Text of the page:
Keep in mind that the letter that went down was gone over by Republicans and Democrats, the letter from Senator Specter and myself asked for a lot of this. We want to know what it is that she worked on.

Now, they haven't actually declared executive privilege (search), but the president has said that he's based her — up his mind to nominate her to the highest court in the land based on what she's done at the White House. Well, now we 100 senators stand in the shoes of 280 million Americans; we have to make a decision on behalf of 280 million Americans.

The president has based that decision based on what he's seen her do in the White House. We ought to at least know what it was she did in the White House.

I'll give you one area especially. Now, one of the clear questions that's going to be asked — was asked of Chief Justice Roberts (search), has been asked of everybody — when do you recuse yourself, when do you step back and say, I can't hear this case because I have a conflict of interest?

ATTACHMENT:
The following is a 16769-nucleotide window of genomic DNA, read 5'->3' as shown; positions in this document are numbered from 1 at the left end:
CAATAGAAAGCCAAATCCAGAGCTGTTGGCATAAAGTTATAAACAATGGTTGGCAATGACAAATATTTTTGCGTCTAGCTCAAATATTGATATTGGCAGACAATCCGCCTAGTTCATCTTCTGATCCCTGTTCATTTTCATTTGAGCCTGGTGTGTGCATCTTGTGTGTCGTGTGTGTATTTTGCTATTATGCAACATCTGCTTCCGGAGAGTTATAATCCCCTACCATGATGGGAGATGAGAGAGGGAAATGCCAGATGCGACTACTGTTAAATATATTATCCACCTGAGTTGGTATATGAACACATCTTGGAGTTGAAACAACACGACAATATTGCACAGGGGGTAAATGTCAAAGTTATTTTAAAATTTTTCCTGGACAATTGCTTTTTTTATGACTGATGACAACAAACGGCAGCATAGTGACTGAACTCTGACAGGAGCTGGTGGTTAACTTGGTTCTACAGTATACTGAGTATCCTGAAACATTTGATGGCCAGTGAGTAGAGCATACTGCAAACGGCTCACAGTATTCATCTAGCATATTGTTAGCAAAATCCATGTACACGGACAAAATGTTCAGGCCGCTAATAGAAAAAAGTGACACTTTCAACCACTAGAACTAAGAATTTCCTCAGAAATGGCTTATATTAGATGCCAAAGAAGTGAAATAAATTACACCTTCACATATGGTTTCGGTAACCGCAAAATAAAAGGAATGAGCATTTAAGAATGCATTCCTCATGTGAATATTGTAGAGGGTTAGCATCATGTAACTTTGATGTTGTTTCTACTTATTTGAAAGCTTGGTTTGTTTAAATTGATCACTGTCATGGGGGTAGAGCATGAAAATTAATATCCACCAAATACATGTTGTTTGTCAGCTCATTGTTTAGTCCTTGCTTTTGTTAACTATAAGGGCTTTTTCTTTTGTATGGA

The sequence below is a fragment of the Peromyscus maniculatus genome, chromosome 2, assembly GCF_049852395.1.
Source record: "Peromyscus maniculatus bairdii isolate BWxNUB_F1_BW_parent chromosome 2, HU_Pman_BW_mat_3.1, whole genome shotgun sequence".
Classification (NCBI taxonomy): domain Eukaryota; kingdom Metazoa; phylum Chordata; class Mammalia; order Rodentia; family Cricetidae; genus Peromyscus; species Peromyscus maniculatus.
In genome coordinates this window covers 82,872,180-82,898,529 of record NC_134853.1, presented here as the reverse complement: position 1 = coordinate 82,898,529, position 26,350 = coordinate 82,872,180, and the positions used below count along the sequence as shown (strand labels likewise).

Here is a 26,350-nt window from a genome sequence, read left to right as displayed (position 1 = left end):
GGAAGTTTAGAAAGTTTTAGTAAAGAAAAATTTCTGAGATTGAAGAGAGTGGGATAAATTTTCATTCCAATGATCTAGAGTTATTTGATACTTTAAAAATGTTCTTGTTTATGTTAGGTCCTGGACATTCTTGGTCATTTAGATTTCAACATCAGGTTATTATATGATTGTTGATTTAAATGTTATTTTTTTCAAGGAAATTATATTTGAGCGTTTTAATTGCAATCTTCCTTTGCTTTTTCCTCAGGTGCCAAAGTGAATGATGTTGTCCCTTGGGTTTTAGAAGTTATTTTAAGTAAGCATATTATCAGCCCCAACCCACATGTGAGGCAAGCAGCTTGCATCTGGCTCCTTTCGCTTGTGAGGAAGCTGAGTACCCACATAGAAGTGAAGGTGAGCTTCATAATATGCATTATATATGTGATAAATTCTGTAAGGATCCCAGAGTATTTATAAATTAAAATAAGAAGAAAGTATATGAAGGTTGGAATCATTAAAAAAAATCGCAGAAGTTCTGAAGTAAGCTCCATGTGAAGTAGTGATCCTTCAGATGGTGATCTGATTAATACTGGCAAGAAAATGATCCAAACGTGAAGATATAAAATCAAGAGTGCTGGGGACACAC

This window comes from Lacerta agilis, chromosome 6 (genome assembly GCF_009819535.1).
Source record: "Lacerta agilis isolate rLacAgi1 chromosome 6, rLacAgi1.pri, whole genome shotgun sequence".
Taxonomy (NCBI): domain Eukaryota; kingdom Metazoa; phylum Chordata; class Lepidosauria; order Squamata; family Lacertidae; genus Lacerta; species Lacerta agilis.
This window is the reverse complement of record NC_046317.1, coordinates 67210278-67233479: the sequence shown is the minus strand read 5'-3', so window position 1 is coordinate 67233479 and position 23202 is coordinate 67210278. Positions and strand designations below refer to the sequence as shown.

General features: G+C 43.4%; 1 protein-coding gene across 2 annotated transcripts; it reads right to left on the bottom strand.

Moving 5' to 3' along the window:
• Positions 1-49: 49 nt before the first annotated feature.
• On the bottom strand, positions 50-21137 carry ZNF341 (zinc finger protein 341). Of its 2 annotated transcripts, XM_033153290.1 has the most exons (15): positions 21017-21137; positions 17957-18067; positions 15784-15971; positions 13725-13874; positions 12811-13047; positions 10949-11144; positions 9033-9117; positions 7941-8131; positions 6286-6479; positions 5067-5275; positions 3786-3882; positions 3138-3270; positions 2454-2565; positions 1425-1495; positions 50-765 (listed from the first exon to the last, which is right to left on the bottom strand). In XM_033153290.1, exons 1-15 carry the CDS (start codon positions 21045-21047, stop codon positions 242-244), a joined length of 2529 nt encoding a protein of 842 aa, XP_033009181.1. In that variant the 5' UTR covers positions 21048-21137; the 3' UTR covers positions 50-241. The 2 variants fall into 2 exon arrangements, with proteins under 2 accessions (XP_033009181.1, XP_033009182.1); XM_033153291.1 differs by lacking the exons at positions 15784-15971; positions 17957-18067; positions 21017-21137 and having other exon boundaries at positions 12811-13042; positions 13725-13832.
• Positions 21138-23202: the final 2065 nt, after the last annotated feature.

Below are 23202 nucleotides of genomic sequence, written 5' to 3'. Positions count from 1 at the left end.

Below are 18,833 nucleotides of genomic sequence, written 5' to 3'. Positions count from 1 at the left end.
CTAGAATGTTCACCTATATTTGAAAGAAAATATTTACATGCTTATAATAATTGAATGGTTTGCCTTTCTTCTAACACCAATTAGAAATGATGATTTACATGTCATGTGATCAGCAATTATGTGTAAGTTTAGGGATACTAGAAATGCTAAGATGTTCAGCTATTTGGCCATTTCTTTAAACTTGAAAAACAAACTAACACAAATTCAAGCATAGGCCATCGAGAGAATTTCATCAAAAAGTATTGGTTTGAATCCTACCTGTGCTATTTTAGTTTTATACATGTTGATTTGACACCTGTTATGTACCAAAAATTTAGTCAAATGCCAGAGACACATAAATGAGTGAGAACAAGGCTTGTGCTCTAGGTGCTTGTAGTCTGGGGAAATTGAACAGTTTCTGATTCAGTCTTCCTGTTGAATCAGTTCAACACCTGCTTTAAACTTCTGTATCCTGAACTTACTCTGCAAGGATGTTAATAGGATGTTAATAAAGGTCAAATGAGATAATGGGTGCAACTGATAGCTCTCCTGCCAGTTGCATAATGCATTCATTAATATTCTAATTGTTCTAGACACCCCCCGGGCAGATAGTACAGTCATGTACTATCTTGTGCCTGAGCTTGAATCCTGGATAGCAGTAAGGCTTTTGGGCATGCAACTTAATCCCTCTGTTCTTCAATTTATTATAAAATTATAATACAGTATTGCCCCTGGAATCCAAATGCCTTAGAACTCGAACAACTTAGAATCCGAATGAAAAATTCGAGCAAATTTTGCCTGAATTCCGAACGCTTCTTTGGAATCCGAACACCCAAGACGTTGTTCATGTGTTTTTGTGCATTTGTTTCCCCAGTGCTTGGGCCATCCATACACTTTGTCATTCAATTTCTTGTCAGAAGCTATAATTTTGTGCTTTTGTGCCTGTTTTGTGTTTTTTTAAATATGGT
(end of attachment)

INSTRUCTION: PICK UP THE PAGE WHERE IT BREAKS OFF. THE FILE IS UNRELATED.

Now, a lot of the things she worked on in the White House are on their way up to the Supreme Court, ultimately could end up at the Supreme Court. I think it's totally legitimate to say, what did you work on? If that issue comes before the Supreme Court, what will you do? Will you step back or not?

We asked her a lengthy question on that, Senator Specter and I did. She just sent back — quoted the ethics on — rules on recusal (search). We're both lawyers. We know what the rule says; we don't need to have that quoted back to us. We want to know how she's going to apply the rule.

WALLACE: Senator Leahy, aren't Democrats in a box here? If you oppose Harriet Miers and she goes down, her nomination goes down with the help of a few conservative Republican senators, don't you run the risk that President Bush will come back with an even more conservative nominee who, for instance, isn't for racial and gender set asides?